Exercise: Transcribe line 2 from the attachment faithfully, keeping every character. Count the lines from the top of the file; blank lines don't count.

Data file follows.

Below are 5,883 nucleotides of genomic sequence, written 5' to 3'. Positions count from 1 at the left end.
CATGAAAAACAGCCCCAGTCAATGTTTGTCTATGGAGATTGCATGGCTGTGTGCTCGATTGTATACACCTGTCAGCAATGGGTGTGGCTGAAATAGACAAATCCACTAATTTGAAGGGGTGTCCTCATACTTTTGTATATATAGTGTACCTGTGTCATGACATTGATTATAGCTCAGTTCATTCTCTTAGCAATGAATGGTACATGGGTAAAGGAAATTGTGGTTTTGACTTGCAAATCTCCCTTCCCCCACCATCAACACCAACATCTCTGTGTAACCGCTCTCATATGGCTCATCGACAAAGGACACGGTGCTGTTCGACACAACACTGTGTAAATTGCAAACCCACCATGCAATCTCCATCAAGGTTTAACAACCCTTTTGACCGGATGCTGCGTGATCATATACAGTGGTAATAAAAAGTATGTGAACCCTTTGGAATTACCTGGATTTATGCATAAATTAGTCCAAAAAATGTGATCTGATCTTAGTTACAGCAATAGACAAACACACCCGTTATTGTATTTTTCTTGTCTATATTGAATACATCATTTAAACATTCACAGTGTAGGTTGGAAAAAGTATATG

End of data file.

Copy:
CATGAAAAACAGCCCCAGTCAATGTTTGTCTATGGAGATTGCATGGCTGTGTGCTCGATTGTATACACCTGTCAGCAATGGGTGTGGCTGAAATAGACAAATCCACTAATTTGAAGGGGTGTCCTCATACTTTTGTATATATAGTGTACCTGTGTCATGACATTGATTATAGCTCAGTTCATTCTCTTAGCAATGAATGGTACATGGGTAAAGGAAATTGTGGTTTTGACTTGCAAATCTCCCTTCCCCCACCATCAACACCAACATCTCTGTGTAACCGCTCTCATATGGCTCATCGACAAAGGACACGGTGCTGTTCGACACAACACTGTGTAAATTGCAAACCCACCATGCAATCTCCATCAAGGTTTAACAACCCTTTTGACCGGATGCTGCGTGATCATATACAGTGGTAATAAAAAGTATGTGAACCCTTTGGAATTACCTGGATTTATGCATAAATTAGTCCAAAAAATGTGATCTGATCTTAGTTACAGCAATAGACAAACACACCCGTTATTGTATTTTTCTTGTCTATATTGAATACATCATTTAAACATTCACAGTGTAGGTTGGAAAAAGTATATG